Dear Gatnet Friends and Colleagues,
When Priyanthi Fernando decided to invite us to an month-long peer dialogue on Gender Mainstreaming in Rural Transport, I was fascinated by . . . First, the topic itself and was very curious to see what the 150 or so people from various corners of the world signed into Gatnet would have share and create together on this subject. And second I was intrigued to see how our somewhat sagging original Dgroups website package was going to be able to support these exchanges. So I decided to jump in with both feet and as the exchanges moved along, I was struck by two things in turn.
First, how much we have to learn from each other. And second, what a barely adequate platform we had to work with dear old Dgroups. So at the same time following what Pri, Hans, Salma, Gina, Prakash, Batel, Jun, Randy, Protasio, Andrea, Serge, Robert, Paul, Gifty, Nite, Peter, Maria, Lucy, Vero, Holy, Barney, Solomon, Tim, Jeff, and I am sure I have forgotten one or two of us — I quickly came to the conclusion that we were not all that well served by the original decade old Dgroups technology. Yes, it functions decently as a listserv, but it is basically a closed system, difficult to sort through and for quite some time the Search function has not worked at all. And it is media poor. Your work deserves more and better.
Combined Search Engine
So I decided to give it a try and start by seeing if I could work up for our group some kind of useful search capability. So rather than wait for the Dgroups team to complete the promised work updating their search engine, I created one that works today and that you can try out at https://goo.gl/EOjBpI. It needs more work but I think it gives us a good start. I’d ask you to give it a try, perhaps starting with seeing what it can dig up for you on your country, on a given concept, problem, place, tool. person, etc. Let me know what you think.
Supporting website and toolset
It is part of a larger tool set that I am trying to get on line in serviceable form by the end of this month m order to support the January Dialogue topic, which I guess we are still trying to sort out. To get a first idea of what I have in mind to support our communications and team work, you can check out Dgroups or https://gatnet.wordpress.com. It’s still a bit of a mess, but you will see this gives us a much more extensive and useful set of communications and research tools. (Note most of these work at least serviceably with dialup or 2G links though I am still trying to sort this out, and I count on your merciless feedback so that we can try to fine tune.)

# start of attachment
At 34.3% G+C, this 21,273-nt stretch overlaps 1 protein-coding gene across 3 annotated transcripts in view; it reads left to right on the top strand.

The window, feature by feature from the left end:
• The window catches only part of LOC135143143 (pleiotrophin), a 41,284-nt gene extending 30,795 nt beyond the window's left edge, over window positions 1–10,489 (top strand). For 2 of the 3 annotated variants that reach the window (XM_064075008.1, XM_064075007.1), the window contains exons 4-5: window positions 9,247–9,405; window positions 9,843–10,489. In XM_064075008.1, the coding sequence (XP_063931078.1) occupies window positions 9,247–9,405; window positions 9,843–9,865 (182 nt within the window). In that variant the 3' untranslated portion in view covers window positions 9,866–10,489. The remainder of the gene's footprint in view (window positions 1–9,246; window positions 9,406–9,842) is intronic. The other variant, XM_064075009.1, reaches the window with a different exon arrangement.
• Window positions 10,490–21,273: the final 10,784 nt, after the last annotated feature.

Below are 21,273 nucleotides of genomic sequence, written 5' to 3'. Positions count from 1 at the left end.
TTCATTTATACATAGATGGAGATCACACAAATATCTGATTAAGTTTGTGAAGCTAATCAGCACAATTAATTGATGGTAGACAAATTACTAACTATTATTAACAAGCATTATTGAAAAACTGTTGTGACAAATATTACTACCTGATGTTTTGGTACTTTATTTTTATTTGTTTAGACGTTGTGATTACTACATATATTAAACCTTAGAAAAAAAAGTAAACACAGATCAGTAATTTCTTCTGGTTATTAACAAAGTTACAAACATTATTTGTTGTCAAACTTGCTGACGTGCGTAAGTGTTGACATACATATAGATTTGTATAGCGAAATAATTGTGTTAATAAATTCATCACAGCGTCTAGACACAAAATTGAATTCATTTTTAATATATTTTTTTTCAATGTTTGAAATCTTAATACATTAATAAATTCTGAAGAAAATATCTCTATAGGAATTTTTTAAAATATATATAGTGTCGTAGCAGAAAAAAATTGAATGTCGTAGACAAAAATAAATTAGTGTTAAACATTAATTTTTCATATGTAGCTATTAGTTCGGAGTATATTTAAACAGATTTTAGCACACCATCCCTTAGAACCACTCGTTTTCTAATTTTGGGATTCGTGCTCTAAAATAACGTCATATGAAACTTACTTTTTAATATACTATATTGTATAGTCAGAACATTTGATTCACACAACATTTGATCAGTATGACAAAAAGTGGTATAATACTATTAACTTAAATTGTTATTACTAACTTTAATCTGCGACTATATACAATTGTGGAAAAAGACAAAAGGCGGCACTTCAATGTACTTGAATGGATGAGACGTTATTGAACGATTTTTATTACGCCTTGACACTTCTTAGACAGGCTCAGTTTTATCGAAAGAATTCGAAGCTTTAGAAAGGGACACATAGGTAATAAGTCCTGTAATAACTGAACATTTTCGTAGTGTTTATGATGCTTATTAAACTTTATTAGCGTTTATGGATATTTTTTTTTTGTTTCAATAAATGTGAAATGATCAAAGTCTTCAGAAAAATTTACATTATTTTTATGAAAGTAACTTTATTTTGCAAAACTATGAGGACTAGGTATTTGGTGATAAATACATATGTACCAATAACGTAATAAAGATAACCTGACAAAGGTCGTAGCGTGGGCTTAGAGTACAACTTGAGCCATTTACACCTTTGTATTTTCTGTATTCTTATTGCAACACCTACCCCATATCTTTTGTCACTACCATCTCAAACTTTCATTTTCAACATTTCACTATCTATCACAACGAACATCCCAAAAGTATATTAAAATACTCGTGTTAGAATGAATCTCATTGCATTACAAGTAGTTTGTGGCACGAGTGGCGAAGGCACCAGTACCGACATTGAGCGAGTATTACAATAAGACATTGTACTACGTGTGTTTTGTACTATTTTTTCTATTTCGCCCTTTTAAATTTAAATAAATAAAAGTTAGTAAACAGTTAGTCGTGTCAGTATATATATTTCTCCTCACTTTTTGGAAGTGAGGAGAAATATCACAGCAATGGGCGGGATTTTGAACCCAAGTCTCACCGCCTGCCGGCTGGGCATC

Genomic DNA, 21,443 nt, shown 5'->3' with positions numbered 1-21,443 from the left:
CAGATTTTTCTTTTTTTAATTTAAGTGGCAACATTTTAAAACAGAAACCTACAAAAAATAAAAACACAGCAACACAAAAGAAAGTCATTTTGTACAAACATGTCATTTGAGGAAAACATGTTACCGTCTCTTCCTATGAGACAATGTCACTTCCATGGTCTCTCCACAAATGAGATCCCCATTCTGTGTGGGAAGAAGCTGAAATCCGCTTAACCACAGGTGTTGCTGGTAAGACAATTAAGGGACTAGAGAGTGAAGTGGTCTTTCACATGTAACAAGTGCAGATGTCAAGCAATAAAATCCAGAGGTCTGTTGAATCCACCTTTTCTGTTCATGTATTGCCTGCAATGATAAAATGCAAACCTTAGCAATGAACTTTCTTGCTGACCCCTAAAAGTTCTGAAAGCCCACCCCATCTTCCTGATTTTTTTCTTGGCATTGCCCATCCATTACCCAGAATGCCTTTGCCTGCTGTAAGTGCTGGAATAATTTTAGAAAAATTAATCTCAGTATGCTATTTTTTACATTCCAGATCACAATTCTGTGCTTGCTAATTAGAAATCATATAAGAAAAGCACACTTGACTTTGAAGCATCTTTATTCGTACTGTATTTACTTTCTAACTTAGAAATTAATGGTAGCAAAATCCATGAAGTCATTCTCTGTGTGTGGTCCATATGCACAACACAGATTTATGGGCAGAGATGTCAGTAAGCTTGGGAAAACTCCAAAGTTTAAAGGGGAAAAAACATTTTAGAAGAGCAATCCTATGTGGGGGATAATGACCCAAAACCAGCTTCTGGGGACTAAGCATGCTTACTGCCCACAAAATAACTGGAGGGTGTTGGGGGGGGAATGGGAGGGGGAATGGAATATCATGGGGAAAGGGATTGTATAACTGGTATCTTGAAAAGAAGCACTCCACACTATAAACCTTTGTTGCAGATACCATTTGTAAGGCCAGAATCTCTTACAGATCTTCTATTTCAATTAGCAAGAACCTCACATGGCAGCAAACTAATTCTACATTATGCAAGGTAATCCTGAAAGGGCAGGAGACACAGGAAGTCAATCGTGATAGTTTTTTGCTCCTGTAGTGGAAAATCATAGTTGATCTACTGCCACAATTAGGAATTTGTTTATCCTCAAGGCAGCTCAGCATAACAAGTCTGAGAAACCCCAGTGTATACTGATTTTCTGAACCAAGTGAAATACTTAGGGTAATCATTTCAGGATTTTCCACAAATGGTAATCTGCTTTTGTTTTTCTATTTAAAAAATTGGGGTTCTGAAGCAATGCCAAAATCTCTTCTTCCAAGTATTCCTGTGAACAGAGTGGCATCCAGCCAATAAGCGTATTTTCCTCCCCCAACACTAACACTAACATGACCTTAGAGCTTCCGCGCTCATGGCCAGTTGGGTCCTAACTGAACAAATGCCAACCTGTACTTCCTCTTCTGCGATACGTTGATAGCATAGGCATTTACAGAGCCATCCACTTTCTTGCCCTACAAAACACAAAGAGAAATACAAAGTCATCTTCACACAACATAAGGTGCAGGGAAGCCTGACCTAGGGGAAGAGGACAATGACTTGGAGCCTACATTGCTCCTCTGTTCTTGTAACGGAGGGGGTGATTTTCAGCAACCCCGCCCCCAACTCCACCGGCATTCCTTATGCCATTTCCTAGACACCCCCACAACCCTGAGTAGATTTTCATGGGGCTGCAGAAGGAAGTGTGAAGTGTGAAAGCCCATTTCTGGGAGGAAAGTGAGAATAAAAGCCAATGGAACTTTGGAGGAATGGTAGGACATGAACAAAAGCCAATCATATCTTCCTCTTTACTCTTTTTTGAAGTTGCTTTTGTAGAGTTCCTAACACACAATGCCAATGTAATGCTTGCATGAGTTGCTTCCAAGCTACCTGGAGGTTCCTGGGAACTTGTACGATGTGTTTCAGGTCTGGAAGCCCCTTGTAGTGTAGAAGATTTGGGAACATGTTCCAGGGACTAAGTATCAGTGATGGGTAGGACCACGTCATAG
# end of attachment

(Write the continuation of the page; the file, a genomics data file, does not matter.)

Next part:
The mental image I have in doing this is to think (a) of the fact that most of us are physical dispersed, working hard in distant places and are pretty happy when we find someone working in our area with whom we can swap ideas, questions and leads. And thus to propose (b) the technology and our operational style a kind of virtual one room school house in which the “students” (that’s us) can share and learn from each other. No bureaucracy, nobody asking for money, and nobody telling us what to do To my best thoughts in this case, we are the reason. And we are the means.
And finally, what I like about Gatnet over all these years is that it is a real self-organized system. And just to be sure that I have this quite right, I attach at the end of this note the WP definition which I am quite comfortable with. A real 21st century democratic system.
I hope you find it useful. We will see how it works in the January Dialogue. I am very curious to see how we put it to work.
Self-organization is a process where some form of overall order or coordination arises out of the local interactions between smaller component parts of an initially disordered system. The process of self-organization can be spontaneous, and it is not necessarily controlled by any auxiliary agent outside of the system. It is often triggered by random fluctuations that are amplified by positive feedback. The resulting organization is wholly decentralized or distributed over all the components of the system. As such, the organization is typically robust and able to survive and, even, self-repair substantial damage or perturbations. Chaos theory discusses self-organization in terms of islands of predictability in a sea of chaotic unpredictability. Self-organization occurs in a variety of physical, chemical, biological, robotic, social, and cognitive systems. Examples of its realization can be found in crystallization, thermal convection of fluids, chemical oscillation, animal swarming, and neural networks. (WP)